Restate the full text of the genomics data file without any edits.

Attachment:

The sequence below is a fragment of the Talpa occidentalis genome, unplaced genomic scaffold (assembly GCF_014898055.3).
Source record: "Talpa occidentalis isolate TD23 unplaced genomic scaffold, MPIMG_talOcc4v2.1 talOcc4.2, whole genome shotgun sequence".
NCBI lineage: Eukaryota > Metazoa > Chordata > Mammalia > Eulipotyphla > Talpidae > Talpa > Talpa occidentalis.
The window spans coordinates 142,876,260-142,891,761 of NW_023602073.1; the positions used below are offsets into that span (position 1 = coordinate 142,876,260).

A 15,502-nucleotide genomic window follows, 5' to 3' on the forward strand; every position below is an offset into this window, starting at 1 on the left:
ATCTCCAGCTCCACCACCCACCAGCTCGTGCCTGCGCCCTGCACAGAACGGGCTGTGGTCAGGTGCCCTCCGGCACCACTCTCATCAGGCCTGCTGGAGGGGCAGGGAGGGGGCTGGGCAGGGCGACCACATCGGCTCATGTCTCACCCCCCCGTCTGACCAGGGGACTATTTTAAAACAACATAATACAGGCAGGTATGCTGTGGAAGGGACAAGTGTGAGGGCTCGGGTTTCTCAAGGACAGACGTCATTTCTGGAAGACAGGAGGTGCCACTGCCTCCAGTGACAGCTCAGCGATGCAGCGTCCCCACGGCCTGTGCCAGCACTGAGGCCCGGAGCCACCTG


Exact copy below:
The sequence below is a fragment of the Talpa occidentalis genome, unplaced genomic scaffold (assembly GCF_014898055.3).
Source record: "Talpa occidentalis isolate TD23 unplaced genomic scaffold, MPIMG_talOcc4v2.1 talOcc4.2, whole genome shotgun sequence".
NCBI lineage: Eukaryota > Metazoa > Chordata > Mammalia > Eulipotyphla > Talpidae > Talpa > Talpa occidentalis.
The window spans coordinates 142,876,260-142,891,761 of NW_023602073.1; the positions used below are offsets into that span (position 1 = coordinate 142,876,260).

A 15,502-nucleotide genomic window follows, 5' to 3' on the forward strand; every position below is an offset into this window, starting at 1 on the left:
ATCTCCAGCTCCACCACCCACCAGCTCGTGCCTGCGCCCTGCACAGAACGGGCTGTGGTCAGGTGCCCTCCGGCACCACTCTCATCAGGCCTGCTGGAGGGGCAGGGAGGGGGCTGGGCAGGGCGACCACATCGGCTCATGTCTCACCCCCCCGTCTGACCAGGGGACTATTTTAAAACAACATAATACAGGCAGGTATGCTGTGGAAGGGACAAGTGTGAGGGCTCGGGTTTCTCAAGGACAGACGTCATTTCTGGAAGACAGGAGGTGCCACTGCCTCCAGTGACAGCTCAGCGATGCAGCGTCCCCACGGCCTGTGCCAGCACTGAGGCCCGGAGCCACCTG